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Pedal power: Why a Brompton Electric is the perfect commuter bike for swerving the fuel crisis

Evening Standard logo Evening Standard 10/15/2021 Katie Strick
Brompton Antwerp-471-Edit.jpg © Brompton Brompton Antwerp-471-Edit.jpg

There’s something satisfying about soaring past queues of cars on every forecourt - especially when even the middle aged men in Lycra are struggling to keep up.

The reason for my cycle-to-work smugness? My shiny new folding speed machine, the Brompton Electric. Though you’ll probably know the name by now, judging by the number of excited fellow cyclists who stopped to quiz me on its attributes every time we stopped at traffic lights.

Indeed, Brompton’s electric edition is no new addition to the cycling scene. The folding bike brand first launched its powered version in 2017 to a chorus of (mostly) rave reviews, despite the enormous £2,595 starting price.

But recently, an upgraded new bolt blue model and a surge in electric bike interest have seen sales soar - and that’s before the current fuel crisis caused e-bike sales to skyrocket even further.

 (Brompton) © Provided by Evening Standard (Brompton)

The main reason(s)? Their comparative kindness on the body and the planet. E-bikes aren’t just better for the environment than driving, but pedal cycling, too, certain experts claim. According to professor Mike Berners-Lee’s eco manual How Bad Are Bananas?, a mile on an electric bike can be 20 times more carbon-friendly than a mile on a conventional bike (one of the many fun facts behind this: electric motors are four times as efficient as human legs at turning chemical energy into bike propulsion, according to Berners-Lee).

Electric bikes are, clearly, having their moment - so why a Brompton specifically? First, its (relative) lightness. While other e-bikes I’ve trialed felt chunky and heavy, Brompton’s felt much more nimble, weighing just 13.7kg (plus 2.9kg for the detachable lithium iron battery, which comes in two sizes of carry case depending how much luggage you need to carry).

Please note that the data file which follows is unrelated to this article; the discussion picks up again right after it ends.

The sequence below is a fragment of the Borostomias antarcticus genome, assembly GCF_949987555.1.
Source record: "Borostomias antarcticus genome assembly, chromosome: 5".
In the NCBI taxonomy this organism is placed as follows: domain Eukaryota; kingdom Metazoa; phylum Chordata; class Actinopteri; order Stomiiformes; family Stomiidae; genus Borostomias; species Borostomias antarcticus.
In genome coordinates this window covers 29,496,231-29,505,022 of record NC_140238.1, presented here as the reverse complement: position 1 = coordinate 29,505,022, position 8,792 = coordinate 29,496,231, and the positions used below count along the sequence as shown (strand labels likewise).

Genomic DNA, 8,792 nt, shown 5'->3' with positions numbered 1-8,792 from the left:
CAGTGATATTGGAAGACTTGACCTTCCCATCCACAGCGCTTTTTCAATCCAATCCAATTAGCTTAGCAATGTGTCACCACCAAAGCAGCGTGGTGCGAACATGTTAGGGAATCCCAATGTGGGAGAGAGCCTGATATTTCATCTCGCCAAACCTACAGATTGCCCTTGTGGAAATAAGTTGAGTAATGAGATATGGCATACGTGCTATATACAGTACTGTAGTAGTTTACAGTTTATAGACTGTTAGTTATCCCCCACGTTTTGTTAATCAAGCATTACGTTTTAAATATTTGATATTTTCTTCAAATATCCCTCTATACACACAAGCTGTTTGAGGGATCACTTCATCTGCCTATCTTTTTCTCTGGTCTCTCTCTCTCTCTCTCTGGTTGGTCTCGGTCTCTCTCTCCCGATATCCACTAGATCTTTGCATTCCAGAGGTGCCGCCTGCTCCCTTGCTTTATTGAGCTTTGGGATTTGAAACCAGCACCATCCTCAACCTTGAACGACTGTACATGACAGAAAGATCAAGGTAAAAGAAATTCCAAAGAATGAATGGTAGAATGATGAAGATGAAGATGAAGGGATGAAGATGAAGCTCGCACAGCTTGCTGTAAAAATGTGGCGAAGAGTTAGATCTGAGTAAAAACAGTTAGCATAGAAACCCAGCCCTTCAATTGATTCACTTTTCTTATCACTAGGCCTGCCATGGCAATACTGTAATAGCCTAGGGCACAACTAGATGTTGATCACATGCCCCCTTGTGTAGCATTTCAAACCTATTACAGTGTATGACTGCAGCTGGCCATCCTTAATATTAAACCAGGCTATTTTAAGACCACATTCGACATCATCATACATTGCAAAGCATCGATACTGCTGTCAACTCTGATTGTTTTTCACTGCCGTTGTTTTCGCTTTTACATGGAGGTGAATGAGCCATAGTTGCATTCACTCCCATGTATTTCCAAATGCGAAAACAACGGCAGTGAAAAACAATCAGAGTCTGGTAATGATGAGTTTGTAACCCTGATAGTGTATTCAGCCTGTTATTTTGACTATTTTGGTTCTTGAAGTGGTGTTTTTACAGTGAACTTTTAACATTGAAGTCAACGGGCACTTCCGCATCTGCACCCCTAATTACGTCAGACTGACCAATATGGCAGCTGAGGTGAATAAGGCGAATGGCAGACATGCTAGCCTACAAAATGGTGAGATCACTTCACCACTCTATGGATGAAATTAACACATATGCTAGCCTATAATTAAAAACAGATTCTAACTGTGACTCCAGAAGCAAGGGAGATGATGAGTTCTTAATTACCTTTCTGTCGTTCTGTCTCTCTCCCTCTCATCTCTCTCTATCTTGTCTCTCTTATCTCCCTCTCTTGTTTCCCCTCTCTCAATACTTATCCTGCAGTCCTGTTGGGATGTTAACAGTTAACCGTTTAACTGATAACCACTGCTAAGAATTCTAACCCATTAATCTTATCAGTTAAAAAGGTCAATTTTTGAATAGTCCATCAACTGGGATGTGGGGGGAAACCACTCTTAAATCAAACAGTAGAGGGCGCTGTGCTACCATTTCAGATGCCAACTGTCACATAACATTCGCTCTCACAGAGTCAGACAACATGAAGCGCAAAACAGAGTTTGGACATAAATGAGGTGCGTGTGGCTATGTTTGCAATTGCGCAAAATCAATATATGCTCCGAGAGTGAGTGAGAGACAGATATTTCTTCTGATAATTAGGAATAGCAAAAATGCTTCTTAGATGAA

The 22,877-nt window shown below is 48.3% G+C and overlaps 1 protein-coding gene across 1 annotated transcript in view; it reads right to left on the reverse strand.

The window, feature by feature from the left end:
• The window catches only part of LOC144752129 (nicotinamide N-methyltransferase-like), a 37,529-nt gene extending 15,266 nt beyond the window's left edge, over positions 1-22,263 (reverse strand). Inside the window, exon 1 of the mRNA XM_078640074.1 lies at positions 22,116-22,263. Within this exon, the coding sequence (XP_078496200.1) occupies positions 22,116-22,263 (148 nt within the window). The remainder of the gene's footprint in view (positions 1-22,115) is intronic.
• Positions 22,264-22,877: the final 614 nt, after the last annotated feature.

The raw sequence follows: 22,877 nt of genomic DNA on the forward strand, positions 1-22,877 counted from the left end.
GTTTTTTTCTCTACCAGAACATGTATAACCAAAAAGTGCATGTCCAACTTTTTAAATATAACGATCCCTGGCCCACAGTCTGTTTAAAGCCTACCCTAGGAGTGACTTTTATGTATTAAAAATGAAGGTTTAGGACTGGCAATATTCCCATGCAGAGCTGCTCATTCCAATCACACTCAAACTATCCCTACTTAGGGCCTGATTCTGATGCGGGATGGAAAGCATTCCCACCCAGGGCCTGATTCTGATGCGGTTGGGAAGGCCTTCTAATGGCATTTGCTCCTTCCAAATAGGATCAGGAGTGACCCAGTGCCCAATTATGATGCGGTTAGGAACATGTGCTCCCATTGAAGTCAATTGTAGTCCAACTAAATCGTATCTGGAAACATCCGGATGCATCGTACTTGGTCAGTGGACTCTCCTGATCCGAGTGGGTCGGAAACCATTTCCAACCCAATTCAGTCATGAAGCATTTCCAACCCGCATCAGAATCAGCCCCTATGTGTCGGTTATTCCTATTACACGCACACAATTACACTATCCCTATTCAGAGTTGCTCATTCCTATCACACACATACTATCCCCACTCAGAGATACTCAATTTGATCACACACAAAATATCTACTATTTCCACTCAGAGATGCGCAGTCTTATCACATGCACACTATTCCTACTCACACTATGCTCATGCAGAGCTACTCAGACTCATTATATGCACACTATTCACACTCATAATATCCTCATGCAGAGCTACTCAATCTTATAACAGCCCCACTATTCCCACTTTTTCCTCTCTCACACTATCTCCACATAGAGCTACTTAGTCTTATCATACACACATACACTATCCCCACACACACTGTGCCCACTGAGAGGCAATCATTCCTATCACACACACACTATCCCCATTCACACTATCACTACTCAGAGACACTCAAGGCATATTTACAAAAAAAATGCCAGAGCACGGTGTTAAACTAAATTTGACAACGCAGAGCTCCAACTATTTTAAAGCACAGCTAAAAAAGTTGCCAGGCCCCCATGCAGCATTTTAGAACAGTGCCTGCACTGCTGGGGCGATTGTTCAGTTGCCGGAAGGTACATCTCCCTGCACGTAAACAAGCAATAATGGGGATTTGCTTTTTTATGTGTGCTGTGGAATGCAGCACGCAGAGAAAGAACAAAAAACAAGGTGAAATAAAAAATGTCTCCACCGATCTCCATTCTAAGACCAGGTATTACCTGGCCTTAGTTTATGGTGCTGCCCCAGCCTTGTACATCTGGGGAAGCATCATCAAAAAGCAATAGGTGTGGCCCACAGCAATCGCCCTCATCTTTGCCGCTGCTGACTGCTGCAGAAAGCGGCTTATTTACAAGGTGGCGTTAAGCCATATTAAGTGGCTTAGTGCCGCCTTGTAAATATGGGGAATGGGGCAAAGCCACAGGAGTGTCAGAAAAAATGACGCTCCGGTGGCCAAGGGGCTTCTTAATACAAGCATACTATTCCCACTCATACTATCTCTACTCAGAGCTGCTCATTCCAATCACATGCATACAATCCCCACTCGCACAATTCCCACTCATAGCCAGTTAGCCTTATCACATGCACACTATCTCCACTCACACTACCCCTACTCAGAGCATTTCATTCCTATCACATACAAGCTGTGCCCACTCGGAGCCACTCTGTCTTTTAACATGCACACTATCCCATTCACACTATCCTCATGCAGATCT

(Brompton) © Provided by Evening Standard (Brompton)

Sure, this makes it heavier than the original Brompton, but it’s still portable enough to carry short distances, whether it’s up the steps into your flat or to the lift at work - increasingly critical, as bike theft continues to skyrocket across the capital. After the violent machete attacks against cyclists in Richmond Park this weekend, being able to store your bike indoors feels like a more important consideration than ever.

Having spent years associating electric bikes with my parents’ generation, I’ll admit it didn’t take long to become a convert (the new dazzling blue colour helped). Once I’d got used to the smaller bike and my new cycling position, the F1-engineered battery-powered boost became addictive. That deadly Hyde Park incline into the wind? No problem. Hill starts? A breeze! My 30-minute early morning commute felt less intimidating. Not only did the Brompton shave five minutes off my Strava time (it reaches speeds of up to 15.5mph - don’t judge my previous commuting speed), but it saved me an outfit change at the other end. Why take a spare change of clothes when I’m barely breaking a sweat?

 (Brompton) © Provided by Evening Standard (Brompton)

As for the cycle itself, my Brompton seems to have earned me a new legion of friends. I’ve grown accustomed to grumpy morning commuters over the years but turns out all I needed to do was switch to my e-bike and suddenly they want to chat. “Is it as good as they say it is?” asks the middle-aged cyclist I pass on King’s Road each morning (yes, if you can forgive the few seconds it takes for the battery to kick in). “Love the colour,” comments another as I whizz past, my bike’s blue lacquer glinting in the headlights. The next day, I pass a glamorous entrepreneur riding her Turkish green version to a business meeting. “I’m obsessed,” she says breezily, gliding off across Gloucester Road, lipstick applied and ready for her morning meeting.

She’s not the only one. Brompton’s battery-powered nudge feels like a magic caffeine hit for cycling, with a 25-mile range and clever smart sensor technology meaning the pedals know when to assist you. The battery separates from the bike with one easy click so you can charge it anywhere, and the latest upgraded model comes with smoother and faster response times and hardware improvements for a higher-quality performance. Since March it’s also come with a shiny new app where you can track your mileage, speed, trip time and battery capacity from a handy dashboard on your handlebars.

Naturally, this kind of magic comes at a price: while thee main two-speed model costs £2,875, you can upgrade to a six-speed gear version for an additional £145 if your commute is particularly hilly. The super-premium bolt blue lacquer finish is another £195 on top of that - a hefty price to pay for a superhuman-feeling commute.

Still, it’s cheaper than forking out for new bikes every season when your shiny new wheels are stolen from a lamppost. The only remaining downside, as a lifelong pedal cyclist like me? Once you’ve got used to the guilty pleasure of your battery boost, you might just struggle to go back.

From £2,875 including free home delivery within the M25,

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